Later this year, the midterm elections will take place, pitting the president’s party against Democrats around the country, who are seeking to become the majority party in at least one, if not both houses of Congress.
This past Tuesday, in the lead up to the midterms, there was a special Congressional election in Pennsylvania to fill the House seat vacated by Republican Congressman Tim Murphy, after it came out that he’d sought to pressure a woman with whom he was having an affair into getting an abortion. Publicly, Murphy espoused anti-abortion viewpoints.
That election ended in a striking fashion, with Democrat Conor Lamb beating Republican Rick Saccone by two-tenths of one percent. Saccone allied himself closely with the Trumps, appearing first alongside Donald Trump and then alongside Donald Trump Jr. in the final days before the election, but that was hardly enough to save his candidacy.
The GOP isn’t done with the race yet, however. The National Republican Campaign Committee is now, in conjunction with claims about “irregularities” in the electoral process, filing suit in an effort to pressure the four counties included in the district into impounding “all ballots and machines used in the election.” These moves would be taken in preparation for a “likely recount,” in the description of the NRCC, with impounding accomplishing the aim of ensuring that nothing is “altered.”
Allegheny County — one of those in the 18th Congressional District — did not experience widespread problems with its machines. The ones it did experience included, in the description of The Philadelphia Inquirer, “isolated” instances like a machine with low power and another with a weak display.
“Irregularities” reported to be under scrutiny by the GOP include, besides alleged issues with the voting machines, Republican attorneys supposedly being unfairly kept from overseeing the counting of absentee ballots in Allegheny County and voters allegedly being told to go to the wrong polling place.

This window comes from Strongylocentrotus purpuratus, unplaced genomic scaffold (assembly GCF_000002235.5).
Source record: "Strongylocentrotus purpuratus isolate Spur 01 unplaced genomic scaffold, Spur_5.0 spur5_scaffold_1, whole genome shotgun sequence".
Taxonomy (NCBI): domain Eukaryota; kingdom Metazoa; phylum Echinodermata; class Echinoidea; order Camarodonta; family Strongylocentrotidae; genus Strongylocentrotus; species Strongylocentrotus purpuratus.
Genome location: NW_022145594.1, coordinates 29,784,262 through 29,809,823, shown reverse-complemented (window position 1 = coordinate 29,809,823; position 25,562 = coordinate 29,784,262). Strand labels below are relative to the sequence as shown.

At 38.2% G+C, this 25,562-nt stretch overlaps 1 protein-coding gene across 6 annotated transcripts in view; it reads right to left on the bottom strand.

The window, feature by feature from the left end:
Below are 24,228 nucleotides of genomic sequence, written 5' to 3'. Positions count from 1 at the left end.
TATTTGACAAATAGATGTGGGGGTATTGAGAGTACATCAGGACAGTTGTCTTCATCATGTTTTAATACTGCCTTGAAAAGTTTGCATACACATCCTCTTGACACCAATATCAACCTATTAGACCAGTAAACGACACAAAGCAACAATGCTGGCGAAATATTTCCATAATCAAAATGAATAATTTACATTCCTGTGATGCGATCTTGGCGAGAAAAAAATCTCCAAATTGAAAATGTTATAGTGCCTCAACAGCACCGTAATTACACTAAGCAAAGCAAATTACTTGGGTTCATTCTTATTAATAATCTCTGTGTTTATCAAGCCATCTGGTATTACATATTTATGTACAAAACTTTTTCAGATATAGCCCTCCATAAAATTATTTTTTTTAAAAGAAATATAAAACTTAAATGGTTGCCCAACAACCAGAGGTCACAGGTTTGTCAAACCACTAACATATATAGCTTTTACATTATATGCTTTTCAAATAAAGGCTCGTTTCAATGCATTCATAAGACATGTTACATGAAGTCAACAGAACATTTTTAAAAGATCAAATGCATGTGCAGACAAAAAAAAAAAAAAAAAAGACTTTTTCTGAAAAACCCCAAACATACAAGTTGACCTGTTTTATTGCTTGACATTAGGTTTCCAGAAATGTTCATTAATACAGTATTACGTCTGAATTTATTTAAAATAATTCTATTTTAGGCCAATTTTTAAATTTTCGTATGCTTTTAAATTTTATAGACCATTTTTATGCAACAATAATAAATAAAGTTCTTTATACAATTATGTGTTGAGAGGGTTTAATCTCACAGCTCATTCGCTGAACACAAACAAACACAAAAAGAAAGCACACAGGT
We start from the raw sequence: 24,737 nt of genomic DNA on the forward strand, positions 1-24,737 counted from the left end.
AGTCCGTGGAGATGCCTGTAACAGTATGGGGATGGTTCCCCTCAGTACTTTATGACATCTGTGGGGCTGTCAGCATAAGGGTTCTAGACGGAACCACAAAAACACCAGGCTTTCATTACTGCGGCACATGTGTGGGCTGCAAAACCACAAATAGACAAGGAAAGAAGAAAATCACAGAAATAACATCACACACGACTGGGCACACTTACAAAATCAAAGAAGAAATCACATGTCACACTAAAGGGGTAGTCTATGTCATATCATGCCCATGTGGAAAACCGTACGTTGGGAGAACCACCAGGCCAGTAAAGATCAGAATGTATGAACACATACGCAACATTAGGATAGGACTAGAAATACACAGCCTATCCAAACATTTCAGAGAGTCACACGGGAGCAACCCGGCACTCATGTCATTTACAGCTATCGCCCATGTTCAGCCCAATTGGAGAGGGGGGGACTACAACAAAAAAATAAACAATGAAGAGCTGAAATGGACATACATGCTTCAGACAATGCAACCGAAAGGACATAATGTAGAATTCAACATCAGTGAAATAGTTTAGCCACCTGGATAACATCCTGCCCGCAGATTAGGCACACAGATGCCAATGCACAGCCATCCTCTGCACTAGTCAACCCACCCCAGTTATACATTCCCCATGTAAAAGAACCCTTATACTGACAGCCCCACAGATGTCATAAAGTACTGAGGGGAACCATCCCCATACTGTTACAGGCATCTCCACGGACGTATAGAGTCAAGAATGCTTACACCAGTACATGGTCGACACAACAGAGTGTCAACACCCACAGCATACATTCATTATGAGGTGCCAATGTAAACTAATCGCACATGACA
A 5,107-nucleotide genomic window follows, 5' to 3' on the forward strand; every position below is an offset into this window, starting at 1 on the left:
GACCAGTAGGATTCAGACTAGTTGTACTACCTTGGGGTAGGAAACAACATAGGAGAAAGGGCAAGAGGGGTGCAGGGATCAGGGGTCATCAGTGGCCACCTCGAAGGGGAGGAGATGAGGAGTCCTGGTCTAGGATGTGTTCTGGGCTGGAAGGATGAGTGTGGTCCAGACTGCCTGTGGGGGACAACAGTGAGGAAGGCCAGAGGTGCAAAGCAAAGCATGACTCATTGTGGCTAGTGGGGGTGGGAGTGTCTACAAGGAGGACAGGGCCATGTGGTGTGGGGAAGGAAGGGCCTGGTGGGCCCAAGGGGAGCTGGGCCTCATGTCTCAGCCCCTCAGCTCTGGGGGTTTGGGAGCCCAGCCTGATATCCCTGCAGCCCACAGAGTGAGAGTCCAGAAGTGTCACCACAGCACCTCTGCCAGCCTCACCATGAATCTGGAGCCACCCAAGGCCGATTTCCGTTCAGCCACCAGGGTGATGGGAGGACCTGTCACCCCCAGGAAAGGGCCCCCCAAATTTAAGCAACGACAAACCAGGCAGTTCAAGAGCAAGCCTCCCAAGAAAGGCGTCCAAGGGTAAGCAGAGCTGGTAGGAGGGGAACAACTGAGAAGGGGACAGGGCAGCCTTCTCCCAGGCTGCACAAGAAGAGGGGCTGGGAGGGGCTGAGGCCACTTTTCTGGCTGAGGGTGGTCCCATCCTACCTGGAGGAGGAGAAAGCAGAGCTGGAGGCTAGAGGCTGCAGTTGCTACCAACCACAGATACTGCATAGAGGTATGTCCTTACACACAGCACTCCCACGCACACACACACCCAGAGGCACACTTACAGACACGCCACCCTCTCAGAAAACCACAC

As for the first issue, it hardly seems to have anything to do with elections officials themselves. County spokeswoman Amie Downs said that the two Republican lawyers in question “didn’t produce [their required signed authorization from the chair of their county committee] until the very end of the evening, when the ballots had already been scanned.”
Leader of the county elections office Mark Wolosik added that the county received a call about the lawyers coming late in the game on Tuesday morning. The timing of that call itself is out of the ordinary, he explained, because normally “people ask ahead of time.”
Allegheny County’s Board of Elections, which is responsible for certifying the results of the election, will be meeting April 2.
This election is not the first recent one in which the GOP side has claimed voting irregularities to make up for their loss. For instance, late last year Alabamians elected Democrat Doug Jones to fill the U.S. Senate seat vacated by Jeff Sessions. Jones defeated Republican Roy Moore — who has never conceded the race.
Instead, he has stuck to peddling conspiracy theories about the election, claiming voter fraud.
In doing so, he takes after the president himself, who, although he won the electoral college, lost the popular vote.
In the face of that loss, the president has at times made wild, completely unsubstantiated claims about millions of people voting illegally.
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